Figure 1

Flow chart of questionnaire development.18 ,19

A systematic approach was used to generate the final questionnaire.18 ,19 The development of items for inclusion in the CVHAQ was carried out in five phases. First, an extensive literature review was conducted to select possible subscales for the questionnaire. The theoretical basis for hospital autonomy was the conceptual framework from Harding and Preker,8 which contained five subscales: decision rights, residual claimant, market exposure, accountability and social functions (figure 2). At the same time, we also learnt from the other two related measuring tools, and nine subscales were created to evaluate the extent of Chinese hospital autonomy: strategic management, budget and expenditure, finance, human resources, day-to-day management, residual claimant, market exposure, accountability and social functions. Second, after in-depth interviews and focus-group sessions, 40 potential subitems were developed. Third, 10 carefully selected experts—including 2 lawyers, 4 hospital management experts, 2 government officers, and 2 professors versed in statistics—were invited to discuss relevant items for inclusion or exclusion. We used the Delphi method to evaluate the items. In two rounds, the experts gave their scores in terms of linguistic expression, importance, clarity and correlation for each item, and then we deleted the items whose importance score was <7.5. The remaining 32 items constituted the initial shape of the questionnaire. Fourth, a pilot test with 26 selected hospitals was conducted to judge the appropriateness of each included question. Fifth, in a formal survey, six undergraduate students were selected as questionnaire interviewers, and two researchers in our focus group were designated as quality controllers. After investigation, we used the method of exploratory factor analysis to screen the items, and finally we deleted 10 items and extracted 6 factors. (All loadings were larger than 0.5.) To enhance the interpretability of the factors with high loadings, we rotated the extracted factors to a simple structure using the Varimax procedure (orthogonal rotation) to see if the result was consistent with our theoretical model. Furthermore, we evaluated the reliability of the questionnaire and Cronbach's α coefficients in all subscales higher than 0.70. Meanwhile, we calculated the value of average variance extracted (AVE; >0.5) and square roots of AVE to test the validity of the questionnaire. After some necessary linguistic revisions, the questionnaire, including six subscale (22 items) indicators of Chinese hospital autonomy, was finalised and used to build a Chinese hospital autonomy model.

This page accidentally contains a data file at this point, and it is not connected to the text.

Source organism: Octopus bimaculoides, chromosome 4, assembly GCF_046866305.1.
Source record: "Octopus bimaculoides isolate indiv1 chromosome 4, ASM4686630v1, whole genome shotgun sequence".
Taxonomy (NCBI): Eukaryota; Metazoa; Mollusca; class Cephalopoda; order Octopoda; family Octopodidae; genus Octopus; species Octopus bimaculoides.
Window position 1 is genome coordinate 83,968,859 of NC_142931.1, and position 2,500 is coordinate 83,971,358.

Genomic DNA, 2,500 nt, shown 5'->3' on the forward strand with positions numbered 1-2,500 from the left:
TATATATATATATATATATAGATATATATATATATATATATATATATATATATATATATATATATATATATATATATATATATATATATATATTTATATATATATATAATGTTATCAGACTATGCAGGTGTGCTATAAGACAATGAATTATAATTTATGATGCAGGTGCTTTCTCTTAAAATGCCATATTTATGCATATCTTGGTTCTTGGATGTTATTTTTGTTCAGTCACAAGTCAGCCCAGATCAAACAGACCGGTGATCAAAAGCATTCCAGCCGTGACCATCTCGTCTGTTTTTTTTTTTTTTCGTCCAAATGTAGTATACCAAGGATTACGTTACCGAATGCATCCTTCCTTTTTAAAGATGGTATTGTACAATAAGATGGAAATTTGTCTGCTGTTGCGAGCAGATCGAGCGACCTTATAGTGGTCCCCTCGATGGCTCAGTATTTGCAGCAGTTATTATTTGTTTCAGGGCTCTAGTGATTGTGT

Figure 2

Critical factors that influence organisational behaviour.8

Responses were rated on a 5-point Likert scale for hospital autonomy (1=totally constrained, 2=very constrained, 3=partly constrained, 4=hardly constrained and 5=not constrained). Items were forward scored on a 1–5-point scale (1=1, 2=2, 3=3, 4=4, 5=5), and subscale scores were computed as the sum of each item score; that is, the higher scores indicated higher autonomy.

Quality control measures: item generation

The items in this questionnaire were generated through literature reviews, in-depth interviews and focus-group sessions. First, we reviewed PubMed and the China National Knowledge Infrastructure (CNKI) to collect pertinent literature. Second, we set up a focus group to analyse the pertinent literature and preliminarily determined the subscales of our questionnaire. Finally, the members of the focus group reviewed the potential respondents or experts in depth. When item generation continued until no new items emerged, we established an item pool with 40 items.

Then the Delphi method was used for two rounds.

Pilot testing

The questionnaire was tested for how well respondents comprehended and correctly answered crucial questions, or to confirm that the questionnaire was user-friendly for the respondent and to ascertain how long it took to complete.

Formal survey

All of the questionnaire interviewers and quality controllers were systematically trained by the project investigator (PI) before the investigation. During the investigation, the questionnaire interviewers were responsible for connecting with respondents who were familiar with questions and reported regularly to the PI. The quality controllers were responsible for checking the integrity and accuracy of the finished questionnaire.

Data entry

Double-blind input, consistency check and logical check were used to control the quality of data entry.

Data collection